Close-Up: The Twiggy Musical | Live Show Review

Julia Rank
Tuesday, February 20, 2024

Like a puff piece in a celebrity magazine, it’s colourful and bubbly on the surface but it doesn’t do to look too closely

Cast of Close Up: The Twiggy Musical (photo: Manuel Harlan)
Cast of Close Up: The Twiggy Musical (photo: Manuel Harlan)

Lesley Hornby, aka Twiggy, shot to fame in 1966 as a 16-year-old model with her doe eyes, gamine haircut and androgynous build. She became the face of the Swinging Sixties and an emblem of social mobility.

Neasden-born Twiggy has worn many hats since her four-year modelling career, including film star, pop singer, television host, Tony-nominated Musical Theatre performer and Dame of the British Empire who apparently saved Marks & Spencer. She’s also experienced her share of hardships, but she isn’t the most compelling Musical Theatre protagonist – at least, not according to Close-Up: The Twiggy Musical, written and directed by her friend Ben Elton with a male-dominated creative team.

Elton employs a hagiographic whistle-stop tour through the first 30-odd years of Twiggy’s life framed with jokey fourth wall-breaking narration and 2023 knowingness. A social history of the 1940s through to the 1980s is illustrated in clumsy mascara-smudged brushstrokes, interspersed with patronising bite-sized lessons in feminism explaining terms such as body-shaming, the male gaze and gaslighting.

Elena Skye has a strong rock voice and conveys down-to-earth Cockney attitude

The show is performed against Timothy Bird’s photo-studio set that’s illuminated by Tim Blazdell’s video projections, and Jonathan Lipman provides a whirl of psychedelic costumes. In the title role, Elena Skye is game and looks the part, though the bad wigs don’t do her any favours. She has a strong rock voice and conveys a down-to-earth Cockney attitude, turning the tables when dismissed by influential men as an airheaded model. Strangely, her modelling career, while short, is brushed over and we only fleetingly get a sense of what a phenomenon she was.

Aoife Dunne and Lauren Azania AJ King-Yombo are likeable as Twiggy’s childhood friends Cindy and Kay, and Steven Serlin brings warmth to Twiggy’s Lancastrian father Norman, a lifelong self-educator. Her mother Nell (Hannah-Jane Fox) experienced PTSD after being bombed out in the Blitz and then post-natal depression after Twiggy’s birth. Elton elucidates this by having her warble songs by Vera Lynn and The Andrews Sisters.

The hodgepodge of vintage pop songs, with chaotic music video-style choreography by Jacob Fearey, is vigorously performed but the musical numbers serve as diversions rather than developing the story. With introductions like ‘This was popular when my mum had Electric Shock Therapy’, they lean towards the literal: ‘Downtown’ for shopping in Biba and ‘Just One Look’ for Twiggy’s iconic haircut. The best is probably the playground jive to ‘Bony Maronie’.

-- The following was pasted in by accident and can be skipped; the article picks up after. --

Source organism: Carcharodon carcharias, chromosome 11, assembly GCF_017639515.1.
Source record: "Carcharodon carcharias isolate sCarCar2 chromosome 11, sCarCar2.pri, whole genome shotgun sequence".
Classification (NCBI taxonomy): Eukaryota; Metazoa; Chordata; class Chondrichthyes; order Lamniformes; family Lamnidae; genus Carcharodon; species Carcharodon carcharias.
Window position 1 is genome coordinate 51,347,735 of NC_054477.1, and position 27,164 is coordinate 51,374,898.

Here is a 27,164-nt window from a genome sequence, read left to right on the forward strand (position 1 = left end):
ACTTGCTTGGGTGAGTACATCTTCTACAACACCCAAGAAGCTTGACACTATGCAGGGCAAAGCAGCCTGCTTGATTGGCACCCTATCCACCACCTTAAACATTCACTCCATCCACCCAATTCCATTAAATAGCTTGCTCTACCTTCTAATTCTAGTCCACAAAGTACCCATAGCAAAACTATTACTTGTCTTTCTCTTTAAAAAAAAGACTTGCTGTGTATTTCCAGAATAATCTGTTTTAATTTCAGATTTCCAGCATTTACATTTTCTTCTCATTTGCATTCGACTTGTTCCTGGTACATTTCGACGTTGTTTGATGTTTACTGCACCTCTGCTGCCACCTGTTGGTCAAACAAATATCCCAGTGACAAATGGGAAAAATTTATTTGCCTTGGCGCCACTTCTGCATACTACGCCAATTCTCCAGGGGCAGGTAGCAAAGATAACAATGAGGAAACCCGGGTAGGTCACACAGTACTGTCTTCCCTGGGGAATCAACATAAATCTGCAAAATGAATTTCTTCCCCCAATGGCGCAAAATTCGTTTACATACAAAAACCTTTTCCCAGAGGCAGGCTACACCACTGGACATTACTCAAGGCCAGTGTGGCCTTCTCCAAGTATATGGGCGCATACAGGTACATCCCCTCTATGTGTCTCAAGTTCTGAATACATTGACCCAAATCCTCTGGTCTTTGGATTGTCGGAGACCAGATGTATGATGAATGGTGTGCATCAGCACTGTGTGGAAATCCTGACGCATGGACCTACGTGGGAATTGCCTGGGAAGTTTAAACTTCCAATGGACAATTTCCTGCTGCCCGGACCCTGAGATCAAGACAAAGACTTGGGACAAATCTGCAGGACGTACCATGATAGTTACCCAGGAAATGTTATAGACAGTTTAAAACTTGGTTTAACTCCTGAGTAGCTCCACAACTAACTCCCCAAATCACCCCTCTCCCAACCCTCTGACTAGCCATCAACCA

Particularly distasteful is the syrupy ‘Take Good Care of My Baby’ when Twiggy’s parents entrust her to the care of smarmy ‘Svengali’ businessman Justin de Villeneuve (Matt Corner). They started sleeping together when she was 15 and he was 25. The ‘sexy schoolgirl’ was an accepted fixture in popular culture back then, Twiggy explains.

De Villeneuve is treated rather generously as a love-to-hate comic turn, while Twiggy’s sinister encounter with record producer Phil Spector, later a convicted murderer, is played for laughs. ‘I dodged that bullet,’ she congratulates herself. 

The second half is dominated by Twiggy’s relationship with Michael Witney (a hammy Darren Day in the worst wig of the show), an ageing, alcoholic cowboy actor. Bizarrely, Elton seems more interested in showcasing the tiresomely self-destructive Witney than Twiggy herself.

Originally an aspiring designer, Twiggy despairs at being conned by the production of cheap tat with her name on it. Similarly, this show is raggedly pieced together. Like a puff piece in a celebrity magazine, it’s colourful and bubbly on the surface but it doesn’t do to look too closely.

Production credits

Various music, lyrics

Ben Elton book

Cast Elena Skye, Steven Serlin, Hannah-Jane Fox, Aoife Dunne, Beth Devine, Lauren Azania AJ King-Yombo, Matt Corner, Darren Day et al

Direction Ben Elton

Musical direction, supervision Stuart Morley

Choreography, movement direction Jacob Fearey

Set Timothy Bird

Lighting Philip Gladwell

Sound Gregory Clarke

Costumes Jonathan Lipman

Video Tim Blazdell

This article originally appeared in the December 2023 / January 2024 issue of Musicals magazine. Never miss an issue – subscribe today